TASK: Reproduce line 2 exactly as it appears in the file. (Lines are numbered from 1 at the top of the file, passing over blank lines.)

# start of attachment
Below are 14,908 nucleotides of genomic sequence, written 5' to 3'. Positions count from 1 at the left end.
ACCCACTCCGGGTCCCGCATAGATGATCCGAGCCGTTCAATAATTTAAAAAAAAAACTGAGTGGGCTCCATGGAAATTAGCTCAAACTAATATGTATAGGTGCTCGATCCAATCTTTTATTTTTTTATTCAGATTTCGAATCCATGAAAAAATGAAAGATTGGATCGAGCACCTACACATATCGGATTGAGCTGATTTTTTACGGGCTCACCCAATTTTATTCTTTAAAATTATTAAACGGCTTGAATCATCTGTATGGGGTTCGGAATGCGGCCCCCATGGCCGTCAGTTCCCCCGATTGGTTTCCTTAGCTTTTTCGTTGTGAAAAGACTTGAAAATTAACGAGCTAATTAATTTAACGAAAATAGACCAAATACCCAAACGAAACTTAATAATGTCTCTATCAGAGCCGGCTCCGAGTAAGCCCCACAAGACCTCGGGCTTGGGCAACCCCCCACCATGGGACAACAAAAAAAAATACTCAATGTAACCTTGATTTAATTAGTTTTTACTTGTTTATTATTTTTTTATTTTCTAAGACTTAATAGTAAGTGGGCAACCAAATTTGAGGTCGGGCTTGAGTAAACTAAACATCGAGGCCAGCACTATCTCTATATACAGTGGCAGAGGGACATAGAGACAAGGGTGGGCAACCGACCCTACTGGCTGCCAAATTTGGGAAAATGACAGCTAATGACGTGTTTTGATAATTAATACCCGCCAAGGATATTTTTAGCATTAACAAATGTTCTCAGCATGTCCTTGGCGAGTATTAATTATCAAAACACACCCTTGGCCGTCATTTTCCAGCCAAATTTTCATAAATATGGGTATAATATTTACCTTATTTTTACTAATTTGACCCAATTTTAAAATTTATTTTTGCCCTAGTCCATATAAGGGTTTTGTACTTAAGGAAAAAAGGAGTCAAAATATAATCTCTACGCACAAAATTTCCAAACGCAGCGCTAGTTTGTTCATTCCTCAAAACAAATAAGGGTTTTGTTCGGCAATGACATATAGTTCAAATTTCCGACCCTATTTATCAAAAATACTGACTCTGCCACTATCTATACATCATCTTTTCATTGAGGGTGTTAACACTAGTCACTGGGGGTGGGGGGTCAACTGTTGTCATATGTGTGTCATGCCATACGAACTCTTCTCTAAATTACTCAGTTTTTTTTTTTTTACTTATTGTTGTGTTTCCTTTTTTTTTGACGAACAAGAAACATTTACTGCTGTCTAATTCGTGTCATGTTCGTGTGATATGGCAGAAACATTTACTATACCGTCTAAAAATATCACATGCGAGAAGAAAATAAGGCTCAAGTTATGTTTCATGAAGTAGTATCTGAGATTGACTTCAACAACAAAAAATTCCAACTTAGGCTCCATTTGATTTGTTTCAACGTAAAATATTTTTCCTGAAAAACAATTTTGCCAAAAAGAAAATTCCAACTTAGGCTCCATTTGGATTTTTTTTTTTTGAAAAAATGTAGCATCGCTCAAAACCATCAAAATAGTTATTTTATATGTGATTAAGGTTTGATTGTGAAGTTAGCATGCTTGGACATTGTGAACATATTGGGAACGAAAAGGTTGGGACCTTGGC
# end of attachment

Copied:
ACCCACTCCGGGTCCCGCATAGATGATCCGAGCCGTTCAATAATTTAAAAAAAAAACTGAGTGGGCTCCATGGAAATTAGCTCAAACTAATATGTATAGGTGCTCGATCCAATCTTTTATTTTTTTATTCAGATTTCGAATCCATGAAAAAATGAAAGATTGGATCGAGCACCTACACATATCGGATTGAGCTGATTTTTTACGGGCTCACCCAATTTTATTCTTTAAAATTATTAAACGGCTTGAATCATCTGTATGGGGTTCGGAATGCGGCCCCCATGGCCGTCAGTTCCCCCGATTGGTTTCCTTAGCTTTTTCGTTGTGAAAAGACTTGAAAATTAACGAGCTAATTAATTTAACGAAAATAGACCAAATACCCAAACGAAACTTAATAATGTCTCTATCAGAGCCGGCTCCGAGTAAGCCCCACAAGACCTCGGGCTTGGGCAACCCCCCACCATGGGACAACAAAAAAAAATACTCAATGTAACCTTGATTTAATTAGTTTTTACTTGTTTATTATTTTTTTATTTTCTAAGACTTAATAGTAAGTGGGCAACCAAATTTGAGGTCGGGCTTGAGTAAACTAAACATCGAGGCCAGCACTATCTCTATATACAGTGGCAGAGGGACATAGAGACAAGGGTGGGCAACCGACCCTACTGGCTGCCAAATTTGGGAAAATGACAGCTAATGACGTGTTTTGATAATTAATACCCGCCAAGGATATTTTTAGCATTAACAAATGTTCTCAGCATGTCCTTGGCGAGTATTAATTATCAAAACACACCCTTGGCCGTCATTTTCCAGCCAAATTTTCATAAATATGGGTATAATATTTACCTTATTTTTACTAATTTGACCCAATTTTAAAATTTATTTTTGCCCTAGTCCATATAAGGGTTTTGTACTTAAGGAAAAAAGGAGTCAAAATATAATCTCTACGCACAAAATTTCCAAACGCAGCGCTAGTTTGTTCATTCCTCAAAACAAATAAGGGTTTTGTTCGGCAATGACATATAGTTCAAATTTCCGACCCTATTTATCAAAAATACTGACTCTGCCACTATCTATACATCATCTTTTCATTGAGGGTGTTAACACTAGTCACTGGGGGTGGGGGGTCAACTGTTGTCATATGTGTGTCATGCCATACGAACTCTTCTCTAAATTACTCAGTTTTTTTTTTTTTACTTATTGTTGTGTTTCCTTTTTTTTTGACGAACAAGAAACATTTACTGCTGTCTAATTCGTGTCATGTTCGTGTGATATGGCAGAAACATTTACTATACCGTCTAAAAATATCACATGCGAGAAGAAAATAAGGCTCAAGTTATGTTTCATGAAGTAGTATCTGAGATTGACTTCAACAACAAAAAATTCCAACTTAGGCTCCATTTGATTTGTTTCAACGTAAAATATTTTTCCTGAAAAACAATTTTGCCAAAAAGAAAATTCCAACTTAGGCTCCATTTGGATTTTTTTTTTTTGAAAAAATGTAGCATCGCTCAAAACCATCAAAATAGTTATTTTATATGTGATTAAGGTTTGATTGTGAAGTTAGCATGCTTGGACATTGTGAACATATTGGGAACGAAAAGGTTGGGACCTTGGC